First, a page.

FIN
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Guest9504
( )

Posted - 01/10/2012 :  15:02:44  Reply with Quote
Beans, let me dissect the post the other guest was referencing when he called you a certain adjective.
quote:
Originally posted by Beans15
Wow, what a perfect example of some who just doesn't get it.
Clearly you feel as though there can be only one opinion.

quote:
Originally posted by Beans15
Are you saying they should not be punished because of how much hockey players get paid? How dumb is that?
Now you are calling the poster dumb - well more to the point his thoughts are dumb (a personal matter for most people however)

quote:
Originally posted by Beans15[/i]
Horrible analogy to a police officer as well. If I were an officer I would be embarassed that my noble profession was used as such a poor comparison.[/i]
Again, there can only be your opinion and in your case here a very self-rightous opinion. As if you are more enlightened and aligned with the good beliefs of our men and women at arms. Beans it's ok to disagree but there is no need to be so aggressive. How about "I don't agree with your analogy, and I don't think police officers would either". Not that it matters but I think the analogy is bang on actually.

quote:
Originally posted by Beans15[/i]
Could you please provide one example of one of these so called legal hits where a player has received a suspension? I'll sit back and listen to the crickets chirping.[/i]
Ok this is a little funny. Point taken and I love the dramatic overtones.
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fat_elvis_rocked
PickupHockey Pro



Canada
899 Posts

Posted - 01/10/2012 :  16:23:21  Show Profile  Reply with Quote
I am not really sure how to submit an opinion without feeling like it will only be refuted with sarcasm(which I never do, by the way), or not taken in the proper context.

For example, the poster's original post made me feel a wee bit uncomfortable for not feeling that these players are 'milking' the issues and we should all take a stance of, 'you make the big bucks, so suck it up, it's a man's game so act like a man', my interpretation, correct or not.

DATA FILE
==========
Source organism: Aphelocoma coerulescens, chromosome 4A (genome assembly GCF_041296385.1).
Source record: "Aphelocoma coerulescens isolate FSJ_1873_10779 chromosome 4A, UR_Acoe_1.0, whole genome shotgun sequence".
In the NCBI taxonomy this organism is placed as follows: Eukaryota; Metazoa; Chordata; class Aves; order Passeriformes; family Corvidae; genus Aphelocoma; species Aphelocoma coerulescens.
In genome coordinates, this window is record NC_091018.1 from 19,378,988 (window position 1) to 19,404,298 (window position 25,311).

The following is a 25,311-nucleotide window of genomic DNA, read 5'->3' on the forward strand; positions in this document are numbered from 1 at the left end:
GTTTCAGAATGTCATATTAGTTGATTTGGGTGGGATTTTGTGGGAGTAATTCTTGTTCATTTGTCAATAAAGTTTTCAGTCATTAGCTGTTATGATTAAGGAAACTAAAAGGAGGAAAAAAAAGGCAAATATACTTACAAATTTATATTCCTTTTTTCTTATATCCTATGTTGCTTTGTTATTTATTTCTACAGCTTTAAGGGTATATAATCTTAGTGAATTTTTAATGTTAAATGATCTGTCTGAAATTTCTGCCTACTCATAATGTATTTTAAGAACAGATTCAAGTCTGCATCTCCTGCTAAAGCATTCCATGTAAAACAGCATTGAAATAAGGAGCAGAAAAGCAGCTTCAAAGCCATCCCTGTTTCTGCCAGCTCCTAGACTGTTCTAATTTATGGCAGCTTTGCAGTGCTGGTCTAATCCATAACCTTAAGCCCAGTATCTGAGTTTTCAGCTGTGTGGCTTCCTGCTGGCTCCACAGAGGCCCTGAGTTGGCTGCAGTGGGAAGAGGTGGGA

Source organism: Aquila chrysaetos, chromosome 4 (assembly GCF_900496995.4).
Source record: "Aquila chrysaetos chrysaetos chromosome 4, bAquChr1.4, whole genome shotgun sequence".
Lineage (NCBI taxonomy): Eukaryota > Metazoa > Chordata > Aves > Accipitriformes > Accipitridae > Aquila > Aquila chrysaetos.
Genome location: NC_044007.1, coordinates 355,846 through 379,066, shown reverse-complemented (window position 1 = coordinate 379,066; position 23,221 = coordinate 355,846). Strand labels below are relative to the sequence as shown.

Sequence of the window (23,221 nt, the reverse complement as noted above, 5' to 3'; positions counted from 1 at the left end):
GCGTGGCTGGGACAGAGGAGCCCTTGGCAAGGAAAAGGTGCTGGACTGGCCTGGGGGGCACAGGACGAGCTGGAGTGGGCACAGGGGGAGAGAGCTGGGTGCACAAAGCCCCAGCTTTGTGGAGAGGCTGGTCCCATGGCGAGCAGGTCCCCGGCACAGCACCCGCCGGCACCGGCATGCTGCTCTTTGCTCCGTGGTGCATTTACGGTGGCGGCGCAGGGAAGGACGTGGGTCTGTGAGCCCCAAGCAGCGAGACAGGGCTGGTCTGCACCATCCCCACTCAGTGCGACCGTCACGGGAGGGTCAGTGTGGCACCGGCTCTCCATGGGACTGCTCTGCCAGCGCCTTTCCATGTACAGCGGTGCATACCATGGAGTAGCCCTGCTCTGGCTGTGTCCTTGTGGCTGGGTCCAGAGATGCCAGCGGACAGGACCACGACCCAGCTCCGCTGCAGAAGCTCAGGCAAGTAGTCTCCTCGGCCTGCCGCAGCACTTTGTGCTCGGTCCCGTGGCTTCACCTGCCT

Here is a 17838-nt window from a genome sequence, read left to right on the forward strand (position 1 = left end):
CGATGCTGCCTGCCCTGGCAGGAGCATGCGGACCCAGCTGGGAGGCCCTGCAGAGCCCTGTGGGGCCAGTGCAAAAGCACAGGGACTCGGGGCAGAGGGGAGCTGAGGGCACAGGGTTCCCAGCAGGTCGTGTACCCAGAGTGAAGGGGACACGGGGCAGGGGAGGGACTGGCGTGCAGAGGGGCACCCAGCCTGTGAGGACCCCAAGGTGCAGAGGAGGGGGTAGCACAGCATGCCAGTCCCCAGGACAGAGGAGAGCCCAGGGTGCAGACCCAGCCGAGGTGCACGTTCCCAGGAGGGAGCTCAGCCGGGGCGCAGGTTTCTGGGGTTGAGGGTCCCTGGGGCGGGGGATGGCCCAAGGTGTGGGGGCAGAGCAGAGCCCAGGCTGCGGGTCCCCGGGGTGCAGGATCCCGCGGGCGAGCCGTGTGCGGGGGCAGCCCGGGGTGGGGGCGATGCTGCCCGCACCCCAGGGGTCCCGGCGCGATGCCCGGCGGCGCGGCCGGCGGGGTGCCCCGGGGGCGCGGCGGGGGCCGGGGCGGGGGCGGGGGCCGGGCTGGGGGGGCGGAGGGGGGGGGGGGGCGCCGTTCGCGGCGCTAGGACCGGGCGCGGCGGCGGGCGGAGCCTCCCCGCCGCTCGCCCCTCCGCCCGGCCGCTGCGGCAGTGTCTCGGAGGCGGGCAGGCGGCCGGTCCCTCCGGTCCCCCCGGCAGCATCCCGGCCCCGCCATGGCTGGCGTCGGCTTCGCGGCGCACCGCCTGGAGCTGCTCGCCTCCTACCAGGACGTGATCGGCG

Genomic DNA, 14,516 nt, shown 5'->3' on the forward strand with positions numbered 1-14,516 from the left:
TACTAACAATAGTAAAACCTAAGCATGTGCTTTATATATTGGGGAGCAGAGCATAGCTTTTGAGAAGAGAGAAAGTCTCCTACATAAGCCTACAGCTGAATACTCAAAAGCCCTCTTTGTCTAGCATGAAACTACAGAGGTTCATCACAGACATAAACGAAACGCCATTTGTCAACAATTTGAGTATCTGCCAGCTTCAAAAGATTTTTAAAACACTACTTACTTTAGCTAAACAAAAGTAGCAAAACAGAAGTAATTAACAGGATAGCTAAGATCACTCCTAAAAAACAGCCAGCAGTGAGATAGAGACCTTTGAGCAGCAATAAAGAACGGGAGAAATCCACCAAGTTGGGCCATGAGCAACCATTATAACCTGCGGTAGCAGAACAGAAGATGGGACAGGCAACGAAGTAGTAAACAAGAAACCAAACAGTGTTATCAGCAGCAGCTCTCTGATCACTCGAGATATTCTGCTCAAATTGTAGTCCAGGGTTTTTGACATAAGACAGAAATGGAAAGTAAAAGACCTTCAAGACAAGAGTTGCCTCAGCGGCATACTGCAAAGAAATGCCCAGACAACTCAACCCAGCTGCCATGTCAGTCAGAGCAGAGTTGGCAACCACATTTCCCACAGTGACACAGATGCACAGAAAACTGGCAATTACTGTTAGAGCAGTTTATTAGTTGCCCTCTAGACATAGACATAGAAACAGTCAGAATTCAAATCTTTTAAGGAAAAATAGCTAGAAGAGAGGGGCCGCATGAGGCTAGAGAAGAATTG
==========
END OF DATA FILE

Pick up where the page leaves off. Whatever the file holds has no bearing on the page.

I am middle of the road on this issue, but emphatically agree with Beans that the issue isn't the physical nature of the game, but that the rules are being disregarded at times, and causing avoidable injuries.

Yes indeed, the game has it's dangers, and a player knows what they are getting in to when they sign up, but to use another analogy, should I expect to come to work and take a punch to the face, because another worker doesn't want to play by the rules? Should I shake it off and man up, because that could be a 'potential' danger of my, or anyone's job?

I realize of course this an extreme example, but no moreso than the original diatribe, which went more than slightly over the top with it's admitted rant.

Yes, I am tiring of hearing of another avoidable injury that occurred during the games.

No, I do not think Shanahan is doing the wrong thing by handing out suspensions because of these incidents.

The gauntlet was tossed down to back up the accusations that clean hits are being called suspendable offences, and as of yet, nary an example, just nit picking at opinions and posts.

I would go so far as to say they don't suspend harshly enough, if the point is to change the physical play of the game from the illegal to the legal only.

The original poster asked about the World Juniors and why the NHL isn't more like that, with all the passion and physicalities it showcases, and I throw the question back, why isn't it indeed?